Pentecost at Paicines Ranch (Part 1)

It's a month after the gathering at Paicines Ranch that brought together people to discuss the potential for work at the intersection of religiously owned land, access for new and beginning farmers, and the conservation of biodiversity.

I couldn't write about it when it happened. I didn't understand it yet.

But others could. Robert Karp wrote a wonderful piece reflecting on the mystery of the gathering. And Jillian Hishaw wrote a compelling piece reflecting on its urgency. Religion News Service even published an article about it. (Thank you Kim Winston for catching my totally cold pitch and running with it so beautifully.) I've read two more reflections that are in the works as well.

That's a lot of coverage already. Why would I write more?Two reasons.1) I've been an insider/planner/organizer for this the whole way along. I want to share that perspective coming away from the gathering, as I did going toward it.2) Because of my role in this, I have been part of the ongoing follow up and next steps conversation as well, and there are some updates that I want to share.

Today, I'm publishing the first part of those reflections, and I look forward to sharing the second part next week. It's also dawning on me that this is probably an ongoing story... but more about that later.

From the Inside

I was blown away by the gathering at Paicines Ranch. As I said, it left me wordless (which is a hard thing to do). As I have reflected, I have come to understand why: it was holy ground.

I stand in the Christian tradition and so my words for the presence of majestic and humbling holiness are all Christian words. My stories are all Christian stories. It is important for me to say that although I fully believe that God in Christ is the author and savior of humanity, I also fully recognize that not all people will share my stories or my language for the grace that I know as the Triune God.

What happened at Paicines Ranch is bigger than I have words to explain. When I recognize that reality, I have to conclude that the Holy Spirit visited us there. This is the only explanation that makes sense to me.From my vantage point I see alignment between the prior work of the Holy Spirit and the gathering at Paicines Ranch.

When the Holy Spirit came at Pentecost, the divisions between peoples were bridged. They were able to understand each other, despite speaking different languages. People were set (metaphorically) on fire, dedicating their lives to the spread of good news. After Pentecost, the movement that Jesus began grew quickly.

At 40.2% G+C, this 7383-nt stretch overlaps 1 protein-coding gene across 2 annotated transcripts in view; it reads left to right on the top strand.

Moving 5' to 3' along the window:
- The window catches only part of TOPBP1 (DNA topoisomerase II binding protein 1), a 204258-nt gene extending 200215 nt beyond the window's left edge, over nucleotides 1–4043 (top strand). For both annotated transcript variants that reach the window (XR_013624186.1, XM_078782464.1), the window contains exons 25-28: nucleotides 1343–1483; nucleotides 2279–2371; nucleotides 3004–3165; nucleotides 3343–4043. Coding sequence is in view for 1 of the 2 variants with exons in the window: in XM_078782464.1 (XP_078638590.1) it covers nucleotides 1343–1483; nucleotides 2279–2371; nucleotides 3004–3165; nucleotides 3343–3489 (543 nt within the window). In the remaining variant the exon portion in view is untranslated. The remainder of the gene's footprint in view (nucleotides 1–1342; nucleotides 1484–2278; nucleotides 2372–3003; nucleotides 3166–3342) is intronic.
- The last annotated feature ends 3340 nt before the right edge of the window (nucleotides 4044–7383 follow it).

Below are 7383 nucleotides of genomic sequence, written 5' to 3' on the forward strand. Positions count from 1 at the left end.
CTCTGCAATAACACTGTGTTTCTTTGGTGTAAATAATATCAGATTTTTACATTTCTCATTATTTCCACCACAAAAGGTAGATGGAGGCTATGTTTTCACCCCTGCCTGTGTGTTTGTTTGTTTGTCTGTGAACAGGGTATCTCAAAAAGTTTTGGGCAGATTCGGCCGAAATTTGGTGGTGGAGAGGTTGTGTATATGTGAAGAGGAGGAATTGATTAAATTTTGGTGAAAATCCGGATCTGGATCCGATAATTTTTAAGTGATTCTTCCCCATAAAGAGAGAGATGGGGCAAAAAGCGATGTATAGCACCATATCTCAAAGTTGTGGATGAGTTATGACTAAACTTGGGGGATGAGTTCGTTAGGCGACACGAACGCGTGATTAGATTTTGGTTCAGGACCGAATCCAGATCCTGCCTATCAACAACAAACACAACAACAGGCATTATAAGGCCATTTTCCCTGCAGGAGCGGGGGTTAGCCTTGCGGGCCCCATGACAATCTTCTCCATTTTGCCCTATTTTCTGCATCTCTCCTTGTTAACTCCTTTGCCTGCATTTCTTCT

That all feels like the Paicines experience. We came from different perspectives, backgrounds and languages. Yet somehow we were able to understand each other across our differences.

One of my favorite moments at Paicines was talking with Jamie Pottern, who comes from the land trust world. She understands things about farmer access and land stewardship that are foreign concepts to me. I understand things about religious bodies and their governance processes that are foreign concepts to her.

Our last night at Paicines, we literally traded vocabulary lessons. I asked her about the land trust words and concepts I hadn't understood. She asked me about the religious governance words and concepts that hadn't made sense to her. As we began to explain our worlds to one another, we went from relative strangers to trusting friends working toward the same purpose: stewarding land and the growth of a movement for the health of all that we both served.

Seriously, how much more Acts 2 does it get???

I don't mess around saying that the Holy Spirit shows up places. I especially don't mess around with saying the Holy Spirit shows up in a gathering that is not all Christians. I take seriously what Jesus said: "Whoever blasphemes against the Holy Spirit can never have forgiveness, but is guilty of an eternal sin” (Mark 3:29). But the only explanation I have for what happened at Paicines Ranch is the presence of the Holy Spirit. Not saying so would be blasphemy.

And on some level that makes sense to me. Because the Christian church doesn't own the gospel. For hundreds of years we have acted as if we do. But actually, the Christian church serves the gospel.

The gospel is that God loves humanity so much that God came to us in person to heal our divisions, restore our health, and incorporate us in a new and redeemed body acting on God's behalf in the world.

When the church gained the power of the state in 313, we were finally safe from being killed in the arenas of Rome for our beliefs. But as we gained power, we forgot the lesson Jesus went to the desert to be tempted by the devil to teach us: seeking status, security, and the stuff of this world is not the way of the Lord.

Being humble servants of a great mystery is the way of Christ.

That great mystery was evident at Paicines. The fact that people from multiple traditions, multiple backgrounds, from different worlds and worldviews, could learn from each other for the sake of the good earth we share and the health of generations we will never see - that was a great mystery. I am honored to be its humble servant. I am grateful for the opportunity to be heard by brothers and sisters whose ancestors have been harmed by those who claim to represent Jesus Christ.Next week, part two. (Part two is now here.)